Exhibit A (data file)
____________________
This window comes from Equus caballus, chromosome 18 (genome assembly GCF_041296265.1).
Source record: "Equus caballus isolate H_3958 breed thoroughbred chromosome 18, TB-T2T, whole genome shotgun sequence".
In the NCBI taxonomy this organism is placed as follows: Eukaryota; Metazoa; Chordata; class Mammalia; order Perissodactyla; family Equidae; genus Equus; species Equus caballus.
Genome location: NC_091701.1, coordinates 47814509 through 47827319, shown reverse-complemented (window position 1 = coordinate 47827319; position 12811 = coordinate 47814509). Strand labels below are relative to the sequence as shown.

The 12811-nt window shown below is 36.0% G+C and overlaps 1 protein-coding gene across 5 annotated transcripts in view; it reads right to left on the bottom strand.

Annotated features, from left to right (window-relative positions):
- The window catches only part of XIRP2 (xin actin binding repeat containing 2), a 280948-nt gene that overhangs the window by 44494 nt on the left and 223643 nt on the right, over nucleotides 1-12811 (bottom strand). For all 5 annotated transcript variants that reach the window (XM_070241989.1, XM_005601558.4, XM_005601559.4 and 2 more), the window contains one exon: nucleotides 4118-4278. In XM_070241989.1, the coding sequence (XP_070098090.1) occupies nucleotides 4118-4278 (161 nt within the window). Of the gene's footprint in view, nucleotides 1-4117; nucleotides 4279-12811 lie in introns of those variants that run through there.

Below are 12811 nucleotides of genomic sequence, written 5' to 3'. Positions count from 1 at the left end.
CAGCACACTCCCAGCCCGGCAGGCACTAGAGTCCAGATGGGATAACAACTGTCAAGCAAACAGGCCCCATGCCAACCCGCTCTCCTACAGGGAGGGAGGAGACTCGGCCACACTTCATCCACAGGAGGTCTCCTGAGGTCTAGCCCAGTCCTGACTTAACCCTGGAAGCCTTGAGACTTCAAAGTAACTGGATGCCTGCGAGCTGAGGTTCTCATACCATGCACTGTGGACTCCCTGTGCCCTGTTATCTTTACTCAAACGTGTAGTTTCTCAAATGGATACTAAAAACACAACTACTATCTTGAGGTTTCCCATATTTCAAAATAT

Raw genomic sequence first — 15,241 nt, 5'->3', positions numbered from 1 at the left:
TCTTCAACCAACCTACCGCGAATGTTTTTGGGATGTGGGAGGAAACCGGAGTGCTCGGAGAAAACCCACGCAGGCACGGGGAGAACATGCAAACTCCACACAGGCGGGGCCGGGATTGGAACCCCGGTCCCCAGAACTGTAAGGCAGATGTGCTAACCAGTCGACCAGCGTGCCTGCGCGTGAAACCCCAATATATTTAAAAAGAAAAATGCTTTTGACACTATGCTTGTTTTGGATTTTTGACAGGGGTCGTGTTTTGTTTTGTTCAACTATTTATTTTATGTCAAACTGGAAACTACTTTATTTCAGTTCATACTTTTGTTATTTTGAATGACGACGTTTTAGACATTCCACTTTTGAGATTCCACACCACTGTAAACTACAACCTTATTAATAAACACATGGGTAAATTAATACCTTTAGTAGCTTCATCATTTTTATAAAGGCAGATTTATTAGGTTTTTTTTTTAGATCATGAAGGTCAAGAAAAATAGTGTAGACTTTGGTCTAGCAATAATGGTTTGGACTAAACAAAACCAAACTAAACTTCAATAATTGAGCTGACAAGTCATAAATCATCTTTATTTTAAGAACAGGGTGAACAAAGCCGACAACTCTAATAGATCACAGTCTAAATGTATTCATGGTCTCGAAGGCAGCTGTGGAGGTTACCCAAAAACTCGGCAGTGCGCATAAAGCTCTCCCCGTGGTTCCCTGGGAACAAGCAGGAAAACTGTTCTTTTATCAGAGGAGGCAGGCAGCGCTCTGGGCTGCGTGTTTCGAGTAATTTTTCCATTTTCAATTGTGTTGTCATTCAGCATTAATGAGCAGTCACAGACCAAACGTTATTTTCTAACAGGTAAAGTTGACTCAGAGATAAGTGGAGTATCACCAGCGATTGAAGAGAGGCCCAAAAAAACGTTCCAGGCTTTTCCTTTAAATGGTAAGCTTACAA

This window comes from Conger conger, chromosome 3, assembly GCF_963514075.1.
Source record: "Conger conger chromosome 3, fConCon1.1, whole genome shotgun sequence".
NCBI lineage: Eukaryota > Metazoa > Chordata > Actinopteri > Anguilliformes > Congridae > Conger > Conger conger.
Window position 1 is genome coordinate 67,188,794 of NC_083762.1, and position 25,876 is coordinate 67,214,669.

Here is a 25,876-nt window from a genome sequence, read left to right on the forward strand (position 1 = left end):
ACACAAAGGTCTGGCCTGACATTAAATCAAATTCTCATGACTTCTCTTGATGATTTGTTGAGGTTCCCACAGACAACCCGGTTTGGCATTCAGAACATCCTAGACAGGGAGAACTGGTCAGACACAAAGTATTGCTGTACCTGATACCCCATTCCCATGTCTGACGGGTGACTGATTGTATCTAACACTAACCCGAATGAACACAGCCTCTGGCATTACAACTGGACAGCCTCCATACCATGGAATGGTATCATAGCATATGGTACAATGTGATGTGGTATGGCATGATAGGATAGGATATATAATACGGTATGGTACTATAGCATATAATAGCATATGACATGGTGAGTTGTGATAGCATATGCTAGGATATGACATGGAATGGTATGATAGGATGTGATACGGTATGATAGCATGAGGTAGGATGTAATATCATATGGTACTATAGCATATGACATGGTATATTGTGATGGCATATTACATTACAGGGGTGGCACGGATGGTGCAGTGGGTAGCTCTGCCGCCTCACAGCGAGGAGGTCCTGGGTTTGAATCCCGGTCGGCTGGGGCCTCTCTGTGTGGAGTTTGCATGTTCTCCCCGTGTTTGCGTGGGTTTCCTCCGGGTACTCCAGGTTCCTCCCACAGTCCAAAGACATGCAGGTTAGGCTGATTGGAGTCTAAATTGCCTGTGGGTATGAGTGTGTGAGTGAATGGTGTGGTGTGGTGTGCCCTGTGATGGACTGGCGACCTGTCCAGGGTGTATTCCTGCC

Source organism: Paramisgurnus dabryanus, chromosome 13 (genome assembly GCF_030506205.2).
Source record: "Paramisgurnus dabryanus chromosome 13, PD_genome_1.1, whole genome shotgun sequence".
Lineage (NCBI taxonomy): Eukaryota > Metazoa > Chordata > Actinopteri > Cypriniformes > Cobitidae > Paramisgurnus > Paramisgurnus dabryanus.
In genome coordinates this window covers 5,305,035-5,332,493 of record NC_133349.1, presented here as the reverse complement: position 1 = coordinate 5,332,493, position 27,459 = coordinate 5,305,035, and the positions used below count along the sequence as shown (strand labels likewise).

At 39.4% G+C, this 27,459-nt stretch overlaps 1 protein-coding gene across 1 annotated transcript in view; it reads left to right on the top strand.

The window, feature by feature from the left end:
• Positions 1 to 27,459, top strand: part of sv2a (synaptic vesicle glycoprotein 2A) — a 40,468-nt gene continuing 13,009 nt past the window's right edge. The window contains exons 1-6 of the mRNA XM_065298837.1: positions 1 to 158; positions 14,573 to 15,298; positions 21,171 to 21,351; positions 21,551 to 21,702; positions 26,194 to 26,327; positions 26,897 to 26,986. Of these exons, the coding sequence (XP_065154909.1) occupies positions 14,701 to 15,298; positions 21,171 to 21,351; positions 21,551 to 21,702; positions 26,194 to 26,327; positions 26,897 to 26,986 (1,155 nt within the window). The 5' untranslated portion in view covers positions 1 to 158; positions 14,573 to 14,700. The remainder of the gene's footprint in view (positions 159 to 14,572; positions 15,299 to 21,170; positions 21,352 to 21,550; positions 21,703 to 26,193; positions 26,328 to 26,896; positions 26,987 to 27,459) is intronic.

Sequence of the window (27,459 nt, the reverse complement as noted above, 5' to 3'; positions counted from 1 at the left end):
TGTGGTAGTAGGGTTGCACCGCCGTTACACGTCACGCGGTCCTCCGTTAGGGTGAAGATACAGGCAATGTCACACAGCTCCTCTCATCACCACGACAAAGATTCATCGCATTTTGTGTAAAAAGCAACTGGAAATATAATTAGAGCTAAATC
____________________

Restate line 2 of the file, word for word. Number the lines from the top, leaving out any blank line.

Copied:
Source record: "Equus caballus isolate H_3958 breed thoroughbred chromosome 18, TB-T2T, whole genome shotgun sequence".